Saturday, June 15, 2024

Vandalism and Other Property Crimes You Should Know

Vandalism as a form of property damage involves the willful destruction or damage of property in a manner that adds a physical blemish and diminishes the property’s value. While vandalism is more common in residential properties, it is also a problem in commercial real estate investing.

For instance, a property owner in real estate may contract you to perform some renovations on their newly acquired property. However, out of an accident, fire may break out due to the activities you are carrying out. The owner may decide to file a lawsuit for property damage. Well, in this case, you need the services of the best property crimes attorney, such as  Shrum Law Office.

Elements of Vandalism and Property Damage Crimes

Whereas vandalism involves property damage, it is not considered in the same breath as property destruction. However, some states still consider property damage crimes as vandalism even if they are not of a greater extent. Usually, property damage crimes cover more serious physical damages involving physical injury to the claimant’s tangible property.

What Must Be Proved for A Vandalism Charge to Stand

When charged with a vandalism charge, the prosecutor will always seek to establish the following. If the following elements are found, then you are considered guilty of property destruction.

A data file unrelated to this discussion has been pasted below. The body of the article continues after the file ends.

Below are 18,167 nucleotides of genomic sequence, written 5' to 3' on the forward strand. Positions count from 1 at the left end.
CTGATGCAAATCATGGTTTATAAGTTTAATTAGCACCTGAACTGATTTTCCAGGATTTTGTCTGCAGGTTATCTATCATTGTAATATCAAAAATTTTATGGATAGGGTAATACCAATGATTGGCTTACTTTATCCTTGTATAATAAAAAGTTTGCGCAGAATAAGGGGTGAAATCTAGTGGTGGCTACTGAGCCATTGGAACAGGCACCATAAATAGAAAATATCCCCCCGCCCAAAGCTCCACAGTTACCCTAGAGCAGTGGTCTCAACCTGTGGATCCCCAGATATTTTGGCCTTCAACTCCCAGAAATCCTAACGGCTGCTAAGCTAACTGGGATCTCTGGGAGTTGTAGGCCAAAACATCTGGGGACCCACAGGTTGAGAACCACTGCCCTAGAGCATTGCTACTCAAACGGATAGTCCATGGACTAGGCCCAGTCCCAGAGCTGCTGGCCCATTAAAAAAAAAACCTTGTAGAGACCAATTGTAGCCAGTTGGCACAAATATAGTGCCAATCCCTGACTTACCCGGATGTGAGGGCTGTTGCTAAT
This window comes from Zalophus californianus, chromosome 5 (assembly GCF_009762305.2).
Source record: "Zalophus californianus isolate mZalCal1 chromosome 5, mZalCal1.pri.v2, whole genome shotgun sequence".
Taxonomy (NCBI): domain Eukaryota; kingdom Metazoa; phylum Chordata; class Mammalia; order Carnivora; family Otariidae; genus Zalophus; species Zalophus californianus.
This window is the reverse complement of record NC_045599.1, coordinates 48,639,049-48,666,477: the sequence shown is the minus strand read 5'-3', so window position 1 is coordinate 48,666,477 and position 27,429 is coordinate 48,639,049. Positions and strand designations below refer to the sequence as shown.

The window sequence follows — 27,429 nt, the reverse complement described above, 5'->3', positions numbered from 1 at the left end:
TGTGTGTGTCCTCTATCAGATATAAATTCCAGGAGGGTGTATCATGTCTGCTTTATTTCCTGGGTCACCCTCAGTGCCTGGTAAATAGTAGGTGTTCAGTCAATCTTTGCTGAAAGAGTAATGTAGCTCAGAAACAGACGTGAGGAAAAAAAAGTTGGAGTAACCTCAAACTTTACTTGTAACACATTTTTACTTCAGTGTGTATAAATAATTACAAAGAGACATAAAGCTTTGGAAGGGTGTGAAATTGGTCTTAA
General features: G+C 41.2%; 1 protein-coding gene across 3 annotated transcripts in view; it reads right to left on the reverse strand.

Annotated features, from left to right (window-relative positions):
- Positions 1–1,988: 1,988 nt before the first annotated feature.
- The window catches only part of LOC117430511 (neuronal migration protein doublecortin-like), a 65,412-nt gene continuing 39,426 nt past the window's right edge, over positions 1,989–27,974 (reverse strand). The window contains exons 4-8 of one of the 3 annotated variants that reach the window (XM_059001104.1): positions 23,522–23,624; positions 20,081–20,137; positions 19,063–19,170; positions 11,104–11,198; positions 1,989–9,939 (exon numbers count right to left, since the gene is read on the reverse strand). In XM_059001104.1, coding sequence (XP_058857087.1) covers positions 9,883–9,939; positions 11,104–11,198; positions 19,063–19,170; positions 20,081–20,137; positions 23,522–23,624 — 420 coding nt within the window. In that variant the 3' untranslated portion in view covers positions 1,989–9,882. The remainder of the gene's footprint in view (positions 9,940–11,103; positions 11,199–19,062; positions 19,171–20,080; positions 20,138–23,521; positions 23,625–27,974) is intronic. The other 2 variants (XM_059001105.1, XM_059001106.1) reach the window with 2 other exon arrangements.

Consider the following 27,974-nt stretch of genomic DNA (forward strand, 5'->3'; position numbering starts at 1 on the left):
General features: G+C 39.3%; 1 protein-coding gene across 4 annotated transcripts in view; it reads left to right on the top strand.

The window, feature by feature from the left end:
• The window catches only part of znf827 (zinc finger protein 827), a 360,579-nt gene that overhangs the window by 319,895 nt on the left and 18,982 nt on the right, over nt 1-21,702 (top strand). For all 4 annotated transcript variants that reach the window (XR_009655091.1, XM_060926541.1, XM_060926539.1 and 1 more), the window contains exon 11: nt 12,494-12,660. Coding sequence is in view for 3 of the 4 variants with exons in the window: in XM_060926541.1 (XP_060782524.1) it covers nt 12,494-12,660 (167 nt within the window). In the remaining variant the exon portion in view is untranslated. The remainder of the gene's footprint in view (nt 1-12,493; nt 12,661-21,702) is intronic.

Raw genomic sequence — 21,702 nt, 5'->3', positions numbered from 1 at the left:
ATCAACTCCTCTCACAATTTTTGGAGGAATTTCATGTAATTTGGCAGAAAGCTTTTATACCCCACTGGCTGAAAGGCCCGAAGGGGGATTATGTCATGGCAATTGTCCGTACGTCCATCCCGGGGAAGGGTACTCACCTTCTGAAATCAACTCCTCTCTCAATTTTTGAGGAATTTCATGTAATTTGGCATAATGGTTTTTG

Physical damage.

Vandalism cases usually cover different destruction acts such as carving, engraving, and other forms of damage. The damage has to be established as a cause of destruction to the property, preventing it from functioning correctly or reducing its value.

For instance, drawing graffiti on a newly built residential house without the owner’s consent amounts to vandalism. Placing posters or any form of signage on a commercial investment property also amounts to vandalism and physical property damage.


Vandalism cannot be committed accidentally. In most cases, there has to be an establishment of intent. For instance, if you accidentally fall and break your neighbor’s flower vase, you cannot be charged for vandalism.

However, some of these little mishaps can be taken care of with a gentleman’s agreement between the two parties. You are only considered to have committed destruction to the property if there was an intention in the first place.

The Property Has to Have a Clear Owner

You cannot be charged for vandalizing a property that doesn’t belong to anyone. A property damage charge only stands if the property you damage is owned or possessed by someone else. Breaking a window from a house that has been deserted for years with no apparent owner does not amount to vandalism.

Another element that defines vandalism is damaging a property against the owner’s wishes. For instance, if you break your house’ door out of desire is not in any way a vandalism act. If you also draw graffiti on your neighbor’s house after receiving their permission, it is not a crime against property destruction.

Final Thought

You can never tell when you’ll be charged for a crime against property damage. However, if you’ve been accused of any crime of vandalism, consider reaching out to a property crimes lawyer who regularly practices in your area.

Narek Harpo
the authorNarek Harpo